• I've spent hours reading through these forums and other sites, trying to get inbound passive FTP working.  Nothing works.

    I'm going to resort to trying to define the passive port range on the servers (all kinds of operating systems and FTP servers, this should be fun to figure out), and then open those ports on the firewall.    Even then I don't know if it will work, because when my FTP servers receive the PASV command, they respond with their own internal IP address.  Yes I could change this (on the linux servers anyway, I don't see anyway to do it in windows 2000 IIS), but anyway this breaks internal FTP!

    I think there needs to be some large type warnings that come along with pfsense, alerting potential users that FTP does not always work.

    Reading through these forums, I can see I'm not alone on this.

  • Ok, I tried my plan, setting the passive ports on one of the linux servers, and changing it to report as its external IP.  This works, but it breaks internal FTP.

    Is there anyway around this?  Some way to have the server respond as its internal IP, but have the firewall translate it to the external IP as it passes through?  Our old Cisco box did this, I think they called it an FTP fix-up.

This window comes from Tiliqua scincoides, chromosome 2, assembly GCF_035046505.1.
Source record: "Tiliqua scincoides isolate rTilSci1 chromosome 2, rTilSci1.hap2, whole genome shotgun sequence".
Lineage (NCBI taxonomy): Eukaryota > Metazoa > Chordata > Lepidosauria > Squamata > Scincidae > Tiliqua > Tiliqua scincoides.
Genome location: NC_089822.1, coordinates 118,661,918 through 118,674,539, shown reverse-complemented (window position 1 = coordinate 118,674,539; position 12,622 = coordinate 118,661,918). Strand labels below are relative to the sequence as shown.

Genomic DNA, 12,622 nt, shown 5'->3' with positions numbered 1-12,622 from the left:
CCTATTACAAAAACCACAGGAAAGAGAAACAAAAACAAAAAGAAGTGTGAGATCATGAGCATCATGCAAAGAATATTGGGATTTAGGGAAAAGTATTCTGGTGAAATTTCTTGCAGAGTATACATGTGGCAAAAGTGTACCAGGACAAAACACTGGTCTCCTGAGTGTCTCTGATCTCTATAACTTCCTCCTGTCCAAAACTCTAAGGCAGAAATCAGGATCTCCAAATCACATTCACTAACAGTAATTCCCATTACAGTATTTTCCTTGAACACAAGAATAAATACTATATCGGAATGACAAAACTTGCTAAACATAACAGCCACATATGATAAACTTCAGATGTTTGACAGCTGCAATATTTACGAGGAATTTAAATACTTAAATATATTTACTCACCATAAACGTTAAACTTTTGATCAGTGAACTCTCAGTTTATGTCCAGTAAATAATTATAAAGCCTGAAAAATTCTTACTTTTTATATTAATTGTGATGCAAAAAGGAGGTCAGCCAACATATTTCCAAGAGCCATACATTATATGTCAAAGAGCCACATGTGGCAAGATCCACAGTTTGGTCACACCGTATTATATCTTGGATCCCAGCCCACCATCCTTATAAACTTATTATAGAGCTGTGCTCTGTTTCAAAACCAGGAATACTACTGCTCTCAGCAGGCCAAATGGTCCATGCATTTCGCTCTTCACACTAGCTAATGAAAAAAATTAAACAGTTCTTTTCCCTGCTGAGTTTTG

Plus, I don't think there is any way to tell IIS FTP to respond to PASV commands with anything other than its own, real, internal IP?

  • Ok, here's how I got around these problems, hopefully this is useful to others who are having problems with FTP.

    For my windows servers, I'm installing FileZilla FTP server, and dumping IIS.   FileZilla is easy to configure a port range (vs registry hacks for IIS), and easy to configure it to use whatever IP address you want when announcing its external IP address (IIS can't even do this).   Additionally, it has a setting for NOT using this external IP when talking to internal clients!  So internal FTP still works.

    For linux, I just added these options to my vsftpd.conf file.  Most other linux FTP servers will have something similar.

    Then I opened that port range on the firewall for hosts that need FTP.

    Still, I am hoping the FTP stuff is working better in the next release of pfSense, then we may be able to move our other public subnet over from the Cisco box to a pfSense box.